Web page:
Beef and Bean Soup

Jan 5th

School is back in session today, and that means packed lunches. In Tucson, Averi went to a Montessori school. She was good with sandwiches, lots of fruit and vegetables, and veggie sticks. Its what all the kids brought. Then, as mentioned in the guava post, when we moved to Miami last year, Averi finished out the year at a temple preschool, with a lot of rules, and guava and cream cheese sandwiches became the norm.

But while we are on the subject of last years school, I am going to side track and tell a story. One, cause it’s a good story, and two, cause it gives me a chance to mention my Tucson trip again. 🙂 So, when I was in Tucson last month I mentioned to a lot of my friends that I had just started this blog, and that my “angle” was how I am an Arizona Level Trophy Wife living among the Miami Level Trophy Wives. With out fail, almost every single one of my friends said “Oh! Like the tire story!” And they are totally right. So, I give you The Tire Story.

Every morning I would drive Averi to school. The school part of the Temple didn’t have a huge parking lot, and parents were suppose to drive up and park at the curb, to leave the parking spots available to the teachers. So there would be a line of cars parked, while we waited for the doors to be unlocked. Most kids would not get out of there cars while we waited for the doors to be unlocked, as their shows were still playing on their built in DVDs in their luxury cars. Averi, having no DVD player (or a comfortable luxury car), would get out of the car to play with the boy the nanny walked over.

So one morning we get out and a Dad approaches me and asks if I knew that I had a flat tire. I tell him no I hadn’t realized, and thanks for letting me know. He asks if I will call Triple A. I say no, as I do not want to wait, plus I don’t even think I have it. I tell him I will change it myself. He looks at me with disbelief and says “People in Miami DO NOT change their own tires!” I replied “Well it’s a good thing I’m from Arizona then, so I can change my own tire”. His sole offer of “help” was to suggest that I at least pull my car away from the curb so that I would not risk getting hurt by all the cars coming and going to drop off.

Because that is right. ALL the cars came and went. Not one single person stopped to ask me if I was okay, if I needed help, if I knew what the hell I was doing. And of course, it turns out I didn’t know what the hell I was doing. I had gotten the lug nuts off and had the car kind of jacked up, but it wasn’t going high enough and I couldn’t figure out my problem.

I ended up finding two gardeners at the apartment complex next door, and through some truly impressive charade action on my part, plus the use of the translation app I have on my phone, I was able to convey my problem. They put the jack in the right place (the ridged inner line, in case you were wondering) and quickly had me on my way.

Now, if I had been in Arizona, at Averi’s Montessori school, at least five dads would have offered help immediately. And another ten moms would have asked if I needed them to call their husbands. And probably one or two moms would have offered to change it themselves. And I would have accepted and then baked something as a thank you and it would have been lovely. Instead I gave the gardeners $20 and a bottle of water each.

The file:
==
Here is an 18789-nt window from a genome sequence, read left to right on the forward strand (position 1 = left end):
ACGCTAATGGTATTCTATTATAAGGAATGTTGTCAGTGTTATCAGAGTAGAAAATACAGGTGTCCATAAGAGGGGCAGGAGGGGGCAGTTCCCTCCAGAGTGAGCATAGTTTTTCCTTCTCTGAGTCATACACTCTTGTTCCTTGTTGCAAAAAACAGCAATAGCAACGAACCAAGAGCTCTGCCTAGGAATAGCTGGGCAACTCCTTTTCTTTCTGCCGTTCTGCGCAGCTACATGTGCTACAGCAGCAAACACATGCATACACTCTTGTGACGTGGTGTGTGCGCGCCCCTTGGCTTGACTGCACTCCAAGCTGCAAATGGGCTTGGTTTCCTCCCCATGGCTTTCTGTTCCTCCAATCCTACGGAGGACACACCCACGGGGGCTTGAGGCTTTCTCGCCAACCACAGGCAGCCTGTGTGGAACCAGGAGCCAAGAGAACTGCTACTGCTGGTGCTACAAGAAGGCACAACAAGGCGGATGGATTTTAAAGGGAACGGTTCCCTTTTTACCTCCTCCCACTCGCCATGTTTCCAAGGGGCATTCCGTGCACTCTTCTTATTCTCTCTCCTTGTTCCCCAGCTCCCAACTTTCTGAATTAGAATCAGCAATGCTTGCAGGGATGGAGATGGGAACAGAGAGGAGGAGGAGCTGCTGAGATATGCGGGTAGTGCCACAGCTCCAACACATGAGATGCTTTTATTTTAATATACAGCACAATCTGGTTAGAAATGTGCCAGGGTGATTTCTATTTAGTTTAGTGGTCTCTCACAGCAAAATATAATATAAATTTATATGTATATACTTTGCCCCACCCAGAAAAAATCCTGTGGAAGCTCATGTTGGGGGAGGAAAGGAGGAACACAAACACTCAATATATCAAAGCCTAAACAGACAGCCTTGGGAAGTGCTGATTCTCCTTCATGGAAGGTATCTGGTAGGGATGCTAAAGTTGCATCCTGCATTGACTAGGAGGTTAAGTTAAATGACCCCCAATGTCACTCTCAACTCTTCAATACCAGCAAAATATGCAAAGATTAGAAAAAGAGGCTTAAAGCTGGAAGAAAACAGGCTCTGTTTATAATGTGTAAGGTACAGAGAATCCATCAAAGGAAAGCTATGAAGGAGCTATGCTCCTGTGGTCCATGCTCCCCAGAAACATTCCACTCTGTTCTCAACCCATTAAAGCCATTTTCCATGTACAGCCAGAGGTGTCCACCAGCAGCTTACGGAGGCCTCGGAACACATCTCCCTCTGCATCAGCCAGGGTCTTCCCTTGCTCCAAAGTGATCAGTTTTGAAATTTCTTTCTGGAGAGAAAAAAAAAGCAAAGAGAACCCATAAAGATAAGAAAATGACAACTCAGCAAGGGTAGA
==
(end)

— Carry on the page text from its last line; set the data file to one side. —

And that, my friends, is The Tire Story.

So, side tracked tangent over. We now return to the topic of packed lunches. This year Averi is at public school. A huge public school. Grades kinder – 8th, with around five classes per grade and an average of 25 kids per class. Do the math and you know that’s a lot of kids. So they have a real cafeteria here, which seats around 300 kids at a time (I will tell you stories of my volunteering soon. They may or may not involve me telling a group of boys to suck it up and stop talking to me).

I only let Averi buy her lunch once a week. Alright, sometimes more but only if I’ve been to lazy to shop or prepare something. Because most of the kids eat hot lunches that they have either bought or brought. And so Averi wants a hot meal too. And I actually kind of like this, as Averi loves bringing soup. And I can get a lot of veggies into a soup. Plus, I make it once and it lasts her the week. So many levels of winning.

This week I made a Beef and Bean soup, which was loosely based off of one of the Olive Garden style soups you see all over Pinterest. The biggest change I made was that instead of using noodles, I used the fancy glass jar of garbanzo beans I had purchased at Presidente the day before. And yes, that is my iPad in the background with an episode of That 70s Show playing. I am so close to the end of the series!


And here is a small tip for you, that I got from my friend Ceci. When putting food into a thermos, fill thermos with boiling water first and let it sit till water no longer hot. This will help “preheat” the thermos and keep the food hotter for longer.

So, the recipe as I made it:

Beef and Bean Soup

2 pounds ground beef

1 onion, chopped (optional, if your kid is willing to eat onions)

3 carrots, chopped

1 cup celery, chopped (again, optional, depending on kid)

56 oz diced tomatoes, undrained

16 oz red kidney beans, drained

16 oz garbanzo beans, drained

4 cups beef stock

3 tsp oregano

2 tsp pepper

5 tsp parsley

1 tsp hot sauce

20 oz spaghetti sauce (I used mushrooms to get a little more veggie in)


Brown beef in large skillet. Add beef (keeping the fat out) to crock pot. Add all remaining ingredients. Cook on low for 7-8 hours or high for 4-5 hours.


And done. All that’s left to do is enjoy!